Who can get PTSD?
PTSD (Post Traumatic Stress Disorder) is a condition that is caused by experiencing frightening or distressing events. It can occur months or even years after an event but can be very successfully treated.
What is PTSD?
PTSD is a condition that will affect around 1 in 3 people at some point in their lives. It’s not understood why traumatic events have more impact on some people than others but it’s estimated that up to 70% of PTSD cases go untreated.
Symptoms of PTSD
Symptoms of PTSD can start within one month of a traumatic event, or take years to start. They vary between people and can change over time. Symptoms of PTSD are generally grouped into 4 main categories:
-Intrusive memories: This can include reliving the event as nightmares or flashbacks, or emotional reactions to things that remind you of the trauma.
-Avoidance: A common reaction to a traumatic event is to try and avoid thinking about it or avoiding any activities, places, or people that remind you of it.
-Negative changes in mood: Symptoms of negative changes in your mood can be difficulty in maintaining relationships with friends and family, feelings of isolation, and memory problems.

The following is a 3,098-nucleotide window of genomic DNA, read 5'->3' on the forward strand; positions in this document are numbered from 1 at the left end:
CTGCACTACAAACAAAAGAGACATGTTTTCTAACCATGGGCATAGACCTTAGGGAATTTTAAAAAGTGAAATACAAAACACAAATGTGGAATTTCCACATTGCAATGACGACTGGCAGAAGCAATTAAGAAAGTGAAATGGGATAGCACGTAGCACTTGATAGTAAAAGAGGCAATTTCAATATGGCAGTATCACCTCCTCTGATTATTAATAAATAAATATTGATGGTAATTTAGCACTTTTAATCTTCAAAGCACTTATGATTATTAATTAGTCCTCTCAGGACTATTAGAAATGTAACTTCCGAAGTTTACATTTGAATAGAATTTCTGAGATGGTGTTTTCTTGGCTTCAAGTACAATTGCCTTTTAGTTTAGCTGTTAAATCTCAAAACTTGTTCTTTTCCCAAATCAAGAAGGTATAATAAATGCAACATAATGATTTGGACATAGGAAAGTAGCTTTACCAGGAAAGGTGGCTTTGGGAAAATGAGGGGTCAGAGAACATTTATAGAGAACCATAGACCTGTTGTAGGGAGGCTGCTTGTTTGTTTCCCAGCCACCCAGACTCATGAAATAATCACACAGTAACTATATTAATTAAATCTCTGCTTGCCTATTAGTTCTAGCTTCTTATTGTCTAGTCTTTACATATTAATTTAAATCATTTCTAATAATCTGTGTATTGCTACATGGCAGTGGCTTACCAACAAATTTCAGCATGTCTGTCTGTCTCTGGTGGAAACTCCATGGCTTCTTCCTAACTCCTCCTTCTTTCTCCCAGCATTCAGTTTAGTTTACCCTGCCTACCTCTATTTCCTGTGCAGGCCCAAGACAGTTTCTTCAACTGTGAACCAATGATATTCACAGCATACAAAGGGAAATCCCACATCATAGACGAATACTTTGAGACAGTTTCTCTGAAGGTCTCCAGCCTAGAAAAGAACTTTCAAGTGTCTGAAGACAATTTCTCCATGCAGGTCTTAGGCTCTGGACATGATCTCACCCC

-Physical and emotional reactions: Reactions to trauma can include disturbed sleep, feelings of anxiety, difficulty concentrating, and feelings of irritability. Some people may also engage in self-destructive behaviours such as alcohol or drugs.
The treatment of PTSD depends on the severity of the symptoms and the time since the initial event. Antidepressants and talking therapies such as Cognitive Behavioural Therapy (CBT) or Eye Movement Desensitisation and Reprocessing (EDMR) are common treatments.
Working with patients with PTSD
Supporting a client or patient with PTSD can be complex but it’s important to be flexible in your approach, maintain good communication, and be accepting. Providers such as https://www.tidaltraining.co.uk/mental-health-training-courses/trauma-informed-practice-training offer trauma informed training which can equip your team with the tools they need to meet all of a patient’s needs.
PTSD can impact anyone at any time, but an understanding of the signs and symptoms is a good way to make sure everyone is supported.